1. Substance is, by its nature, prior to all its modifications.
2. Things which are different are distinguished either
realiter or modaliter.
3. Things which are distinguished realiter either have
different attributes, such as Thought and Extension, or are
referred to different attributes, as in the case of Understanding
and Motion; one of which belongs to Thought, and the other to
4. Things which have different attributes, as also the things
which belong to different attributes, do not have anything
the one of the other.
5. That which has not in itself something of another thing, can
also not be a cause of the existence of such another thing.
6. It is impossible that that which is a cause of itself
should have limited itself.
7. That by which the things are sustained is by its nature
prior to [N1] such things.
[Note N1]: A: the first (prior) in; B: prior to.
To no substance that exists can one and the same attribute
be ascribed that is ascribed to another substance; or (which is
the same) in Nature there cannot be two substances, unless
they are distinguished realiter.[N1]
[Note N1]: B: ...in Nature there cannot be posited two
substances of one and the same nature.
If there are two substances, then they are distinct; and consequently
(Axiom 2) [N1] they are distinguished either realiter or
modaliter; not modaliter, for in that case the modes
would by their nature be prior to the substance, which is contrary to the
first axiom; therefore, realiter; and consequently, what is
predicated of the one cannot be predicated of the other, which is what we
intended to prove.
[Note N1]: A gives the references to Axioms and Propositions in the
margin; B, in the text.
One substance cannot be the cause of the existence of another
Such a cause cannot contain in itself anything of such an effect (Prop.
1); because the difference between them is real, and therefore it cannot
(Axiom 5) produce it.[N1]
[Note N1]: A adds: (existence); B: ...and therefore the one cannot
produce the other.
Every attribute or substance [N1] is by nature infinite, and supremely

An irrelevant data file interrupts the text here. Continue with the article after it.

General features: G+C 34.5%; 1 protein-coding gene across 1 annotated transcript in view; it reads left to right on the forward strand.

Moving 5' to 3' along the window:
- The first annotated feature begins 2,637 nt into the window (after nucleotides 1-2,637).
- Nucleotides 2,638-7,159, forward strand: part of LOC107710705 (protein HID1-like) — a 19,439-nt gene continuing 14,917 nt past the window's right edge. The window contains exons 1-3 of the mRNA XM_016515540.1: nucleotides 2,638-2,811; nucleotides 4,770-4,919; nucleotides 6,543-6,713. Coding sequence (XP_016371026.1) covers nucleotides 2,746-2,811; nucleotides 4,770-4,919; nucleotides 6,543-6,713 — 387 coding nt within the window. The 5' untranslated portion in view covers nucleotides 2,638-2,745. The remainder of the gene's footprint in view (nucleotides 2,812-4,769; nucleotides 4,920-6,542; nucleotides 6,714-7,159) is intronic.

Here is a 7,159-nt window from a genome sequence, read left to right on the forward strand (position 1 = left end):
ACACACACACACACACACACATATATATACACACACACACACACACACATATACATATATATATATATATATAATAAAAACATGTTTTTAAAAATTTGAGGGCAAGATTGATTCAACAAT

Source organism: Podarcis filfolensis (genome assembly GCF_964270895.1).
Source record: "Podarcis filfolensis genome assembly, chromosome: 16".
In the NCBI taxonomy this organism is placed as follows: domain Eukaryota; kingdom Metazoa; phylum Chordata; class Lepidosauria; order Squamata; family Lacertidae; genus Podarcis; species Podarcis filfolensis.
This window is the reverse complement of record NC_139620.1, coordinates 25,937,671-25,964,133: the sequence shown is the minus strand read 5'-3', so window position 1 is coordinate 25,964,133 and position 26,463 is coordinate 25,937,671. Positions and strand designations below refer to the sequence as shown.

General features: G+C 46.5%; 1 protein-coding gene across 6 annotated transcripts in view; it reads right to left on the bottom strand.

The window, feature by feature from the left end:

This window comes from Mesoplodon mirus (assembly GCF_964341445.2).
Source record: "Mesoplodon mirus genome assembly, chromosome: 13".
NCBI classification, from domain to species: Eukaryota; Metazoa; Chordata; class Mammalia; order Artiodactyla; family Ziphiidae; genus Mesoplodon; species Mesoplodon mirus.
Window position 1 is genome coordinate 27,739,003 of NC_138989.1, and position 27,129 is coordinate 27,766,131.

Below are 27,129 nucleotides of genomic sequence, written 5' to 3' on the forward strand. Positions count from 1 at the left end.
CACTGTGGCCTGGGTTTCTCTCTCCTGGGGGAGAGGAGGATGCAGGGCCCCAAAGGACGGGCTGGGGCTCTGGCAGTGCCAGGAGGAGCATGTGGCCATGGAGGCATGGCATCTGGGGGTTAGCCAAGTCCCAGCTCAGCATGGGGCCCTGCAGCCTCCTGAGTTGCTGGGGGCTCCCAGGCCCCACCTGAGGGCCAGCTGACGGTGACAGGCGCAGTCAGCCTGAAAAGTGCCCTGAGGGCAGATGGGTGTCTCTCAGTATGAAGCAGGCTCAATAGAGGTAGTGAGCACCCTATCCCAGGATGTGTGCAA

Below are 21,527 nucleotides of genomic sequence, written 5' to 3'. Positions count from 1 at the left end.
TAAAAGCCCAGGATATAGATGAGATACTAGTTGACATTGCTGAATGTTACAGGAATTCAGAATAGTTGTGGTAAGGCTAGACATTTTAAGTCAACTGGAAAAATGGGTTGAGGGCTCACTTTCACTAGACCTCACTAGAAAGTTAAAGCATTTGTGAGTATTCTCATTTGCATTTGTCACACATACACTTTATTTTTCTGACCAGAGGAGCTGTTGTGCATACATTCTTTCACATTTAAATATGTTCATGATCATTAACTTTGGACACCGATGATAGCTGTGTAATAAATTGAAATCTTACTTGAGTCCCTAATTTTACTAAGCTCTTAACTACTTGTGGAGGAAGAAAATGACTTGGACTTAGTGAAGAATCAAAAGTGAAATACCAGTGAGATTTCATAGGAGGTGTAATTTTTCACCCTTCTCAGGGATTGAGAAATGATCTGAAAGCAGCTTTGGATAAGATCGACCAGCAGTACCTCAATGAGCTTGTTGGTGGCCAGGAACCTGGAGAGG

perfect in its kind.
[Note N1]: A: all attributes or substance; B: all substance or its
No substance is produced by another (Prop. 2) and consequently, if it
exists, it is either an attribute of God, or it has been its
own cause outside God. If the first, then it is necessarily
infinite, and supremely perfect in its kind, such
as are all other attributes of God. If the
second, then it is also necessarily such
because (Axiom 6) it could not have limited
To such an extent does existence pertain by
nature to the essence of every substance,[N1] that
it is impossible to posit in an infinite
understanding the Idea of the essence of a
substance that does not exist in Nature.
[Note N1]: A: to every essence of substance; B:
to the essence of a substance.
The true essence of an object[N1] is something
which is realiter different from the Idea of the same
object; and this something exists (Axiom 3)
either realiter, or is contained in some other thing
which exists realiter; from which other thing this
essence cannot be distinguished realiter, but only
modaliter; such are all the essences of the things
[N2] which we see, which before they yet existed
were already contained in extension, motion, and
rest, and when they do exist are not
distinguished from extension realiter, but only
modaliter. Moreover, it would involve
self-contradiction to suppose that the essence of a
substance[N3] is contained thus in some other
thing; because in that case it could not be
distinguished from this realiter, contrary to the
first proposition; also, it could in that case be
produced by the subject which contains it,
contrary to the second proposition; and lastly,
it could not by its nature be infinite and
supremely perfect in its kind, contrary to the
Therefore, as its essence is not contained in any other
thing, it must be a thing that exists through itself.
[Note N1]: B: . . of the object of an idea.
[Note N2]: B: essences or things.
[Note N3]: A: that an essence of the substance;
B: that an essence of substance.
Nature is known through itself, and not through any
other thing. It consists of infinite attributes every one of
them infinite and perfect in its kind; to its essence
pertains existence, so that outside it there is no other
essence or existence, and it thus coincides exactly with
the essence of God who alone is glorious and blessed.